Sunday, May 11, 2008

Beliebte Vornamen 2007 (Popular First Names 2007)

Happy Mother's Day! This weekend also happens to be Christmas for American name nerds, who get to finally see the official statistics from the US Social Security office on what the most popular first names given to babies born in the previous year were. There wasn't too much shake-up this year in the top 20, although there was some weirdness in the top 1000. For instance, Miley came from somewhere below #1000 up to #278. The hell? Don't call your kid this, people; it's not even a real name.

Germany unfortunately doesn't collect official first name data so we have to rely on some hobbyists to collect it and put it on the internet instead. It's probably not terribly accurate - the sampling seems to really miss the enormous Turkish population, for one thing. But, it's all we've got, so let's check out the differences in popular names between the two countries!

(In order to compare, I took the liberty of editing the US list to combine multiple spellings of the same name. This isn't done in the US statistics because it's a difficult and subjective exercise, but it's done in Germany, so I will do it for the US, too. It shakes things up a bit for names that are popular in multiple spellings! So, don't be alarmed that my list doesn't match the official one. If you added up the Sophias and Sofias, you'd get these same results.)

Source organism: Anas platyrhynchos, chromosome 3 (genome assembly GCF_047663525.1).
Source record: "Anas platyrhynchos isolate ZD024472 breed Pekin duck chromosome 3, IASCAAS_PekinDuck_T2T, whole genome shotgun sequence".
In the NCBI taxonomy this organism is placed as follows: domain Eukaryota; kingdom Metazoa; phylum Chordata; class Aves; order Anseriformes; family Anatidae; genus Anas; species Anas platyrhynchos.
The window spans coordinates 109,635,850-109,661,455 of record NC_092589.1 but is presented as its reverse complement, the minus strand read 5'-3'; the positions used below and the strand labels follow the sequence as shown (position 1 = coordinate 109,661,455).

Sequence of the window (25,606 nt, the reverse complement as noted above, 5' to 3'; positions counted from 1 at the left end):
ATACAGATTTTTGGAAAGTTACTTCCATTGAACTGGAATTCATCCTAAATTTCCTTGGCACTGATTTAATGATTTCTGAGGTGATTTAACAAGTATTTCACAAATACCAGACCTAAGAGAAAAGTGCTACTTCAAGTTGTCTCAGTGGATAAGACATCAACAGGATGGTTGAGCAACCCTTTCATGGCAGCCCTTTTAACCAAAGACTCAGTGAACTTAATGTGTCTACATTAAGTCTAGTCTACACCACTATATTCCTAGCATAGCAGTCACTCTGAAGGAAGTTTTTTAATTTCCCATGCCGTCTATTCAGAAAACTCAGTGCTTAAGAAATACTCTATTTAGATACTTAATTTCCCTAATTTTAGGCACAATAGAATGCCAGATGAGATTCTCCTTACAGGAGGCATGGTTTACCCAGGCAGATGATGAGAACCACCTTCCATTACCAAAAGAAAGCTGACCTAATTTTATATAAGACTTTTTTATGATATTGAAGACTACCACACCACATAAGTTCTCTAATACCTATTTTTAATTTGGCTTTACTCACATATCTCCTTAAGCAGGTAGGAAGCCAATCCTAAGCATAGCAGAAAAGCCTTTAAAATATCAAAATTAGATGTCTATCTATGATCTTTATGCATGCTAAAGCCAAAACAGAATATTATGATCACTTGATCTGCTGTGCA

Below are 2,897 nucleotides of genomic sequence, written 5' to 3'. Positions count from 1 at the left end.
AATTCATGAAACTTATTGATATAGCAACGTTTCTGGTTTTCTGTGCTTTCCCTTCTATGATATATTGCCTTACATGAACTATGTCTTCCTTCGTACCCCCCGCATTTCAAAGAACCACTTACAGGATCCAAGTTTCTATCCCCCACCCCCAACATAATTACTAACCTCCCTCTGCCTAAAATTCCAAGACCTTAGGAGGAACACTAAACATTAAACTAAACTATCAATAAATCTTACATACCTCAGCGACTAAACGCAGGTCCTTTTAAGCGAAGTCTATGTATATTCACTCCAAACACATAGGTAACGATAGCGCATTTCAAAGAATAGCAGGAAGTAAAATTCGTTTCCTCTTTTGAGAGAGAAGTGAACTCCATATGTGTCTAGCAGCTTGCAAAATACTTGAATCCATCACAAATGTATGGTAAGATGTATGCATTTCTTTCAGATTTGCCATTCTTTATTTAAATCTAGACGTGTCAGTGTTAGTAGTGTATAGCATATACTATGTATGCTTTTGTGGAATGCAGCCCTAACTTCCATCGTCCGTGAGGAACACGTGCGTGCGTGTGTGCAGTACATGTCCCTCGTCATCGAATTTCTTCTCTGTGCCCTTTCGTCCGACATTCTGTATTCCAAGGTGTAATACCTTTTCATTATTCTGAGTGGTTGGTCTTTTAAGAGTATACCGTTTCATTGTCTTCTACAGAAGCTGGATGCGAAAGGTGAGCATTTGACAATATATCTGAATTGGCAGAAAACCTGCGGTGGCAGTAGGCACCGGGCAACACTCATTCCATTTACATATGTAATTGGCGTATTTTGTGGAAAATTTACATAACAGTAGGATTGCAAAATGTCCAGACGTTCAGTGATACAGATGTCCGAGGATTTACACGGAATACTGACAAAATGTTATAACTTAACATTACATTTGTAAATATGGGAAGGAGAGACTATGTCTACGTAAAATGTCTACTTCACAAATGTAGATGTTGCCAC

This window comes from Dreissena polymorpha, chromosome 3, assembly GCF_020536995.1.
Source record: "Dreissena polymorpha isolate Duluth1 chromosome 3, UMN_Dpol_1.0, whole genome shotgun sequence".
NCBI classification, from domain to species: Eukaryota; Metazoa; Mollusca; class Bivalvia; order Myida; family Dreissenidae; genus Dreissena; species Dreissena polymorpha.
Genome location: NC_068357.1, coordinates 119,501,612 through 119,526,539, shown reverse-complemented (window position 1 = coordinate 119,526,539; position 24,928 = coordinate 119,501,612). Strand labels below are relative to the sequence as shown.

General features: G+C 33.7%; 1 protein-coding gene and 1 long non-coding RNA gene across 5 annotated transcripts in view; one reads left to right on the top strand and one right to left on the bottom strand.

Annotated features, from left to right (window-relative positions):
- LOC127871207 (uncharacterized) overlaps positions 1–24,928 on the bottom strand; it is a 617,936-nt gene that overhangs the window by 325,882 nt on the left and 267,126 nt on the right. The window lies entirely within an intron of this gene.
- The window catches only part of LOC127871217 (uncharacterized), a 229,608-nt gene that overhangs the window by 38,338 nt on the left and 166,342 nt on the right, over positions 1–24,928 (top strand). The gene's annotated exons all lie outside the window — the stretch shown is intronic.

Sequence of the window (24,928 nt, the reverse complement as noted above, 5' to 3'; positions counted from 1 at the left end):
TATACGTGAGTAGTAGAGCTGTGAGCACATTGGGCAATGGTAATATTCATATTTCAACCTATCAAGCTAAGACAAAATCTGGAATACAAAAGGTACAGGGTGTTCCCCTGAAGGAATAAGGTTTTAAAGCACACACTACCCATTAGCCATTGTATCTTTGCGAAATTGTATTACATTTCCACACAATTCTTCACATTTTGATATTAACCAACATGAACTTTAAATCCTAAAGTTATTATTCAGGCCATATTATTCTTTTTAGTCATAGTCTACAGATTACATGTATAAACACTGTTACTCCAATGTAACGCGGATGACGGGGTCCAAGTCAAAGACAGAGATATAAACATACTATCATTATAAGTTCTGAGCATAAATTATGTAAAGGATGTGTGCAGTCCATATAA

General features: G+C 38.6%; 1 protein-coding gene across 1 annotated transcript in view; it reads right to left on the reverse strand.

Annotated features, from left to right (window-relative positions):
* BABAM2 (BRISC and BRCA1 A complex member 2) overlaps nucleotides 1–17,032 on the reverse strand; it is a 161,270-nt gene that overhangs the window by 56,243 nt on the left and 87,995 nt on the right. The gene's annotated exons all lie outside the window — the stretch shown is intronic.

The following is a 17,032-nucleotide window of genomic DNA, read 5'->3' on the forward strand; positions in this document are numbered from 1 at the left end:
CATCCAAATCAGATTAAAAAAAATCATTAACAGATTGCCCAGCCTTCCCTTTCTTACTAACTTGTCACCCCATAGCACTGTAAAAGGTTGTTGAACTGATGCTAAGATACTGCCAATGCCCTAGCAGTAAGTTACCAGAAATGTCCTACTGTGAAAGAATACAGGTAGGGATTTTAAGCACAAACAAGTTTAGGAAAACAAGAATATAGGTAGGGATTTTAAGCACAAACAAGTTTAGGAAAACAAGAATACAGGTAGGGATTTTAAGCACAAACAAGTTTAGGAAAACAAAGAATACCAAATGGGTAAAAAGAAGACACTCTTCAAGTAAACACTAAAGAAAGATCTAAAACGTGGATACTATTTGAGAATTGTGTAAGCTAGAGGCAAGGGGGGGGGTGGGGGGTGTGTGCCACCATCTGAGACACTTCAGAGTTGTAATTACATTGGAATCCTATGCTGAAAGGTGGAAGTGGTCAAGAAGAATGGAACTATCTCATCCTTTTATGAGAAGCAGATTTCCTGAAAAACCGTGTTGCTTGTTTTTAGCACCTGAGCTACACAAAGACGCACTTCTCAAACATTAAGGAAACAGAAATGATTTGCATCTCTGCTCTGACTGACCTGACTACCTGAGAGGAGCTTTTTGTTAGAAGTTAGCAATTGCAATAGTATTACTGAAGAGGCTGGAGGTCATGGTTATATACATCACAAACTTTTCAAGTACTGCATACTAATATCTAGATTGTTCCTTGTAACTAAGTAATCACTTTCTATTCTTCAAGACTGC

sp. = number of spellings appearing on the popularity lists available, if more than 1

1. Hanna (2 sp.)
2. Leonie (2 sp.)
3. Lena
4. Anna
5. Lea (2 sp.)
6. Lara
7. Mia
8. Laura
9. Lilli (3 sp.)
10. Emily (2 sp.)
11. Sara (2 sp.)
12. Emma
13. Neele (2 sp.)
14. Marie
15. Sophie (2 sp.)
16. Johanna
17. Julia
18. Maja (2 sp.)
19. Lisa
20. Lina

1. Leon
2. Lucas (2 sp.)
3. Luca (2 sp.)
4. Finn (2 sp.)
5. Tim (2 sp.)
6. Felix
7. Jonas
8. Luis (2 sp.)
9. Maximilian
10. Julian
11. Max
12. Paul
13. Niklas (2 sp.)
14. Jan
15. Ben
16. Elias
17. Jannick (5 sp.)
18. Phillip (3 sp.)
19. Noah
20. Tom

1. Sophia (2 sp.)
2. Emily (5 sp.)
3. Isabella (3 sp.)
4. Madison (4 sp.)
5. Olivia (3 sp.)
6. Emma
7. Ava
8. Hailey (9 sp.)
9. Abigail (5 sp.)
10. Kaitlyn (8 sp.)
11. Brianna (5 sp.)
12. Addison (5 sp.)
13. Hannah (3 sp.)
14. Sarah (2 sp.)
15. Elizabeth (2 sp.)
16. Ashley (4 sp.)
17. Natalie (5 sp.)
18. Alyssa (3 sp.)
19. Jasmine (6 sp.)
20. Madeline (8 sp.)

1. Aiden (10 sp.)
2. Jayden (10 sp.)
3. Jacob (2 sp.)
4. Michael (2 sp.)
5. Christopher (4 sp.)
6. Ethan (2 sp.)
7. Joshua
8. Daniel
9. Matthew (2 sp.)
10. Anthony
11. William
12. Nicholas (4 sp.)
13. Alexander (2 sp.)
14. Andrew
15. Caden (10 sp.)
16. Christian (3 sp.)
17. David
18. Joseph
19. Jonathan (4 sp.)
20. Noah

Comments? Opinions?

And a quick name story: It bugs me that people in the US sometimes name their daughters Lorelei. It's a pretty word, but they're essentially naming their kid after a giant rock that is famous because it's caused a lot of boating accidents. I think it would be a bummer of a thing to find out about your name when you learn to read and look it up. Anyway, I asked some Germans about this. They admitted it's not used as a given name in Germany, but they would find it acceptable on an American, because "Americans just use all kinds of strange names anyway, oder?". (One time I picked up a German name book here and saw "Danniebelle" listed as an "American" name.) So, Lorelei-as-first-name fans, I guess you're off the hook, since Americans have been written off as having bad taste from the start. ;)

Here's last year's post on this topic!

US Social Security Administration (with spellings combined by me and an Excel spreadsheet)